Th-1 cells are overexpressed especially in the stage of acute inflammation. In response to the massive release of chemical mediators, eosinophil infiltration and activation occurs, resulting in the elevation of eosinophil-derived epithelial toxins. This causes corneal damage in many cases. It is usually in the form of punctate keratitis, leading to the formation of corneal plaques and ulcers.
In addition, Th-2 cytokines IL-4 and IL-13 stimulate the production of collagen by inducing fibroblast migration, proliferation and collagen synthesis. The typical giant papillae are formed by the over-activity of matrix metalloproteinases released by fibroblasts, which induce extracellular matrix deposition.
An overall imbalance between stimulatory and inhibitory activity leads to prolonged inflammation. Treatment is with antihistamines and mast cell inhibitors. Cyclosporine A and corticosteroids are used in severe disease.
Unlike vernal keratoconjunctivitis, this is part of an abnormally sensitive immune reaction, often accompanied by atopic dermatitis, allergic rhinitis or asthma. It occurs over a wide level of severity and may threaten eyesight.
Symptoms include burning, severe itching and redness of the eyes, with thick mucus, which may gum together the eyelids after sleep. Eczematous blepharitis is present, often
with Staphylococcus aureus secondary infection.
The eyelashes often fall out. Corneal damage is likely if untreated. Blepharitis is treated with the calcineurin inhibitors tacrolimus or pimecrolimus until it resolves completely. Corticosteroids and, in some cases, cyclosporine A, is required to treat the conjunctivitis. Cromoglycate and antihistamines are also administered.
These are often not considered to be real allergies, but are caused by repeated micro-traumas of the cornea.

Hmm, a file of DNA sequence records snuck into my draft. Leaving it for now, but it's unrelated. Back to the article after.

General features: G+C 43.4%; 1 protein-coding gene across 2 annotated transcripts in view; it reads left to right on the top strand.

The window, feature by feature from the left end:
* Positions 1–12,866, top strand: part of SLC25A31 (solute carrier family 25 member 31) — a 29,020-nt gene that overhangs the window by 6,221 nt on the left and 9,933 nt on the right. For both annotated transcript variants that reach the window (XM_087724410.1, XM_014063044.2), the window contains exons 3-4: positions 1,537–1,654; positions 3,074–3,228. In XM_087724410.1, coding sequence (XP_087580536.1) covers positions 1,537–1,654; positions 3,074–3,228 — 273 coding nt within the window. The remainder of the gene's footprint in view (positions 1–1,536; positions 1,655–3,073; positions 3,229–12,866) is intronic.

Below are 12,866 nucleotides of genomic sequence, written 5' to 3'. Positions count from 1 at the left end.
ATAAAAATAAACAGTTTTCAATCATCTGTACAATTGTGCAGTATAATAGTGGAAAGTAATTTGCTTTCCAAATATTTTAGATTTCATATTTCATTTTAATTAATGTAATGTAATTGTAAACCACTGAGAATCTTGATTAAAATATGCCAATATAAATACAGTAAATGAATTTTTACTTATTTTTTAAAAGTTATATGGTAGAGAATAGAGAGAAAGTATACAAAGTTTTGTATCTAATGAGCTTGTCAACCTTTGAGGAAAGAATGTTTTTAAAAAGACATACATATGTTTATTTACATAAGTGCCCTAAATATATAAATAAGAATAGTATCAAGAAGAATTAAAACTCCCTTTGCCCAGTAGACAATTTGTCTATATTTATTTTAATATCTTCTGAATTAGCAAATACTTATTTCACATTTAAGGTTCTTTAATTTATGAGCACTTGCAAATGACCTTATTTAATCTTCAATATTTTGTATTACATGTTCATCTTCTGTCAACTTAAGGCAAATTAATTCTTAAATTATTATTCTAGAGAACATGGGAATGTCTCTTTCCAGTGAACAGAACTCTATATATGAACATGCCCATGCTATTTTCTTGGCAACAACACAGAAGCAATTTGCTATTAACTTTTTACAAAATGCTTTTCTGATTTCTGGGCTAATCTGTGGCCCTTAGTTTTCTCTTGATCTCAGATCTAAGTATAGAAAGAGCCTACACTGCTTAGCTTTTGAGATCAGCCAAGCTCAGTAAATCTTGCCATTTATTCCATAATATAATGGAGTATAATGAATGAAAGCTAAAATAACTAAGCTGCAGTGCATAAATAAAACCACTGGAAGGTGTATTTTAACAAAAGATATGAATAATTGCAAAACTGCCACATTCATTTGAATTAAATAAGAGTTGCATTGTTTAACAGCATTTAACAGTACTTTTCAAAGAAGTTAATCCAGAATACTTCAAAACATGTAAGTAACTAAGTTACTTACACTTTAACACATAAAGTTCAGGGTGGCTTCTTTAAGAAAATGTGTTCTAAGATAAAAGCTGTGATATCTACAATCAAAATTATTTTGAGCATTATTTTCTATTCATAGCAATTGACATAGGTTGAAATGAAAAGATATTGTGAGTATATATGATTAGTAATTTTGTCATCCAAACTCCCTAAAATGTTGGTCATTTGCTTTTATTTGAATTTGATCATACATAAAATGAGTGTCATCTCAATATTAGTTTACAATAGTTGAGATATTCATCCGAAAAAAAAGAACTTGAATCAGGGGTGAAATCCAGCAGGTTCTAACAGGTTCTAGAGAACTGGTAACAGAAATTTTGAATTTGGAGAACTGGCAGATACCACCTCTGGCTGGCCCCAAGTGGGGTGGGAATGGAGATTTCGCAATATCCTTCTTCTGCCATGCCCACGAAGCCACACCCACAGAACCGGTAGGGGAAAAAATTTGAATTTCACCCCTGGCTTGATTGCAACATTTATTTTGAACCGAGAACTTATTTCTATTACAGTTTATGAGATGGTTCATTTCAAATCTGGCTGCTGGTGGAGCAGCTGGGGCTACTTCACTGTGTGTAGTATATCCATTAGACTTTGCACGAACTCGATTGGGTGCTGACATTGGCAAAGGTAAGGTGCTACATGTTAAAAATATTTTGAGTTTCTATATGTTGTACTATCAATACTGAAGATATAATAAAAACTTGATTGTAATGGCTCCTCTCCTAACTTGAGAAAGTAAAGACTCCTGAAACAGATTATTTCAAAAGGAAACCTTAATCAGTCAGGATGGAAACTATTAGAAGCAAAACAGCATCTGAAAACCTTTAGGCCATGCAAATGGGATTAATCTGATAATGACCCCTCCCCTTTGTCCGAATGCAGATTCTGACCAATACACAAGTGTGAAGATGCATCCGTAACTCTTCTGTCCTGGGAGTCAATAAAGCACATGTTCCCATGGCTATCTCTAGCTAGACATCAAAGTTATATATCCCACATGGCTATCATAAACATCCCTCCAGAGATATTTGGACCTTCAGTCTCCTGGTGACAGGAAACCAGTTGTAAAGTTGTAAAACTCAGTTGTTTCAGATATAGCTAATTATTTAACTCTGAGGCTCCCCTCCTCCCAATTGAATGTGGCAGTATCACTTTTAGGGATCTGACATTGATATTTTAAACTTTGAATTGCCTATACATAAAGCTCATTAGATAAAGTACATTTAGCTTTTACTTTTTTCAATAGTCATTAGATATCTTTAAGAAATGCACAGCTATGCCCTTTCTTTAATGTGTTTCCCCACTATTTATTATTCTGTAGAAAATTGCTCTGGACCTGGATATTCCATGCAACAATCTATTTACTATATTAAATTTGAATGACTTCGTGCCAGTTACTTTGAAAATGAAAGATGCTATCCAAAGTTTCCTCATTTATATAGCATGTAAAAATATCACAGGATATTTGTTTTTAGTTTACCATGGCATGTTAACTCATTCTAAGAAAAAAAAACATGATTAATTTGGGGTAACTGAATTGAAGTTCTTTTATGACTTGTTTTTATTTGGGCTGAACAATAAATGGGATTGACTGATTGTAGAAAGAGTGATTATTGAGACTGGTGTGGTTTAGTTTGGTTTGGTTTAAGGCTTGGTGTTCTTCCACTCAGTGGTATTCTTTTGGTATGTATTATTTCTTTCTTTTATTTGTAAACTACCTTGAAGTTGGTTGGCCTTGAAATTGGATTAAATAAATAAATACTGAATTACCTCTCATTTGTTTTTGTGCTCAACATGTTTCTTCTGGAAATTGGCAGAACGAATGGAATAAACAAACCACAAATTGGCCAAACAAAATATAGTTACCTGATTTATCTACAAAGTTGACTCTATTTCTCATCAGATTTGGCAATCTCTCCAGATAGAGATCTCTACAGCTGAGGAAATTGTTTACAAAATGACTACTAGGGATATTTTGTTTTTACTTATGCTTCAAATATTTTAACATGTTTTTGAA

Contact allergic hypersensitivity
Contact lenses may induce allergy by themselves or because of antigenic tear protein-lens combinations. Symptoms include redness, itching and mucus production, with significant discomfort on wearing the lens.
Some eye allergies can be caused by contact lenses. Giant papillary conjunctivitis
This form is also due to contact lenses. Large papules or vesicles form on the inner conjunctiva of the upper eyelid. The eyes are puffy, itchy and teary. There is discomfort on wearing contact lenses and mucus production. A foreign body sensation is present, while vision may be blurred.
These are caused by immune and toxic damage to the surface of the eyes, due to contact with various substances.
This is a T-cell mediated hypersensitivity reaction, which is caused by the binding of haptens (i.e. small molecules that can elicit antibody production) to tissue proteins. The haptens may be natural substances, such as natural resin in cosmetics, or nickel and cobalt in mascara, and components of eye medications.
The offending substance may be an antibiotic, glaucoma medication, antihistamines or mydriatics (i.e. agents that induce pupil dilation). Sometimes even the preservatives used in these topical medications may cause allergy or inflammation. Treatment is by preservative-free artificial tears and antihistamines as required.
This may be caused by airborne pollutants, chemicals, such as those vaporized from rubber or composites, or some plants in the hot humid conditions of a greenhouse. Treatment is by avoiding the offending chemical and by treating with corticosteroids, tacrolimus or pimecrolimus.
Reviewed by Jonas Wilson, Ing. Med. Further Reading